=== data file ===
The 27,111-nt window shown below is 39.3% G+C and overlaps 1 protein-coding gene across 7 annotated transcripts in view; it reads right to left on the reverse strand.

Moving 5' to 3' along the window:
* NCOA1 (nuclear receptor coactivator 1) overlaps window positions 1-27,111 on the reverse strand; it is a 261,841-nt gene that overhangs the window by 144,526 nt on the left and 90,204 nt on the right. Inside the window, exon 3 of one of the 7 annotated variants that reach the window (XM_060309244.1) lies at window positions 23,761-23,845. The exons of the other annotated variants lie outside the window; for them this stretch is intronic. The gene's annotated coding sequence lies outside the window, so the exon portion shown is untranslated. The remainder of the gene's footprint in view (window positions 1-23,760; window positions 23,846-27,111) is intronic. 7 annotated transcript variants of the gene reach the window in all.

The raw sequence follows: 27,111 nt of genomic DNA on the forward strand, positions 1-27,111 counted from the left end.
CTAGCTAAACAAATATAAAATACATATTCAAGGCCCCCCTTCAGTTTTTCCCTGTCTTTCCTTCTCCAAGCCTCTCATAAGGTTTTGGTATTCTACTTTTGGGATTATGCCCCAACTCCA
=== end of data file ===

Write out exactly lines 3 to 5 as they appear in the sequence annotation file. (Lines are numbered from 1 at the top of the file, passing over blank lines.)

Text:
* NCOA1 (nuclear receptor coactivator 1) overlaps window positions 1-27,111 on the reverse strand; it is a 261,841-nt gene that overhangs the window by 144,526 nt on the left and 90,204 nt on the right. Inside the window, exon 3 of one of the 7 annotated variants that reach the window (XM_060309244.1) lies at window positions 23,761-23,845. The exons of the other annotated variants lie outside the window; for them this stretch is intronic. The gene's annotated coding sequence lies outside the window, so the exon portion shown is untranslated. The remainder of the gene's footprint in view (window positions 1-23,760; window positions 23,846-27,111) is intronic. 7 annotated transcript variants of the gene reach the window in all.

The raw sequence follows: 27,111 nt of genomic DNA on the forward strand, positions 1-27,111 counted from the left end.
CTAGCTAAACAAATATAAAATACATATTCAAGGCCCCCCTTCAGTTTTTCCCTGTCTTTCCTTCTCCAAGCCTCTCATAAGGTTTTGGTATTCTACTTTTGGGATTATGCCCCAACTCCA